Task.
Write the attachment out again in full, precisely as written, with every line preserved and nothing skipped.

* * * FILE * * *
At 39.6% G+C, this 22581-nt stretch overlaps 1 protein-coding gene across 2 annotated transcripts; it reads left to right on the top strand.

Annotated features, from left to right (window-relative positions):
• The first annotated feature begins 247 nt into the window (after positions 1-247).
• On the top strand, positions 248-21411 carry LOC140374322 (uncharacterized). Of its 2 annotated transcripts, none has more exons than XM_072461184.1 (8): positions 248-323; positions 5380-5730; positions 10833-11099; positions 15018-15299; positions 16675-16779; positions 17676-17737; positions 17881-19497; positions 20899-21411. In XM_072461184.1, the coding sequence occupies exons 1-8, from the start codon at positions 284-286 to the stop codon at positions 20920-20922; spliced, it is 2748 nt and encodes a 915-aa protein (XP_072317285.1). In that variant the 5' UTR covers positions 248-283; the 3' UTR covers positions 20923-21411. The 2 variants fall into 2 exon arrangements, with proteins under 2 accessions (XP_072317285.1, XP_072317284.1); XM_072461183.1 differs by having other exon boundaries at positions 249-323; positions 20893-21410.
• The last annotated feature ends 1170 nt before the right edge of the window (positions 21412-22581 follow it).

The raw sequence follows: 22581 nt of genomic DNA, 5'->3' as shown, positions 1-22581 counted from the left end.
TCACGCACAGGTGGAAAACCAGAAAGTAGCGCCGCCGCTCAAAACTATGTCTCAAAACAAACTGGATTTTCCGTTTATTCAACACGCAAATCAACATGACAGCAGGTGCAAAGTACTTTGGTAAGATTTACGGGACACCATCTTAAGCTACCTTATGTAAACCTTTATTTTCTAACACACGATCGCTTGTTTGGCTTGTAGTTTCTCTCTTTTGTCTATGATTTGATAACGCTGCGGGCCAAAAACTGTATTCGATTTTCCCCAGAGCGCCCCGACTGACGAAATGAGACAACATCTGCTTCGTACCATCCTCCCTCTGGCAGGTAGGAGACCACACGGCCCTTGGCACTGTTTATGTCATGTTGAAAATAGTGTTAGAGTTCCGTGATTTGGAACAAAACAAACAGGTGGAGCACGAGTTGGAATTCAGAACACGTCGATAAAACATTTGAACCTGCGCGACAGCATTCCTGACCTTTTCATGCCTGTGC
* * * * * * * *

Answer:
At 39.6% G+C, this 22581-nt stretch overlaps 1 protein-coding gene across 2 annotated transcripts; it reads left to right on the top strand.

Annotated features, from left to right (window-relative positions):
• The first annotated feature begins 247 nt into the window (after positions 1-247).
• On the top strand, positions 248-21411 carry LOC140374322 (uncharacterized). Of its 2 annotated transcripts, none has more exons than XM_072461184.1 (8): positions 248-323; positions 5380-5730; positions 10833-11099; positions 15018-15299; positions 16675-16779; positions 17676-17737; positions 17881-19497; positions 20899-21411. In XM_072461184.1, the coding sequence occupies exons 1-8, from the start codon at positions 284-286 to the stop codon at positions 20920-20922; spliced, it is 2748 nt and encodes a 915-aa protein (XP_072317285.1). In that variant the 5' UTR covers positions 248-283; the 3' UTR covers positions 20923-21411. The 2 variants fall into 2 exon arrangements, with proteins under 2 accessions (XP_072317285.1, XP_072317284.1); XM_072461183.1 differs by having other exon boundaries at positions 249-323; positions 20893-21410.
• The last annotated feature ends 1170 nt before the right edge of the window (positions 21412-22581 follow it).

The raw sequence follows: 22581 nt of genomic DNA, 5'->3' as shown, positions 1-22581 counted from the left end.
TCACGCACAGGTGGAAAACCAGAAAGTAGCGCCGCCGCTCAAAACTATGTCTCAAAACAAACTGGATTTTCCGTTTATTCAACACGCAAATCAACATGACAGCAGGTGCAAAGTACTTTGGTAAGATTTACGGGACACCATCTTAAGCTACCTTATGTAAACCTTTATTTTCTAACACACGATCGCTTGTTTGGCTTGTAGTTTCTCTCTTTTGTCTATGATTTGATAACGCTGCGGGCCAAAAACTGTATTCGATTTTCCCCAGAGCGCCCCGACTGACGAAATGAGACAACATCTGCTTCGTACCATCCTCCCTCTGGCAGGTAGGAGACCACACGGCCCTTGGCACTGTTTATGTCATGTTGAAAATAGTGTTAGAGTTCCGTGATTTGGAACAAAACAAACAGGTGGAGCACGAGTTGGAATTCAGAACACGTCGATAAAACATTTGAACCTGCGCGACAGCATTCCTGACCTTTTCATGCCTGTGC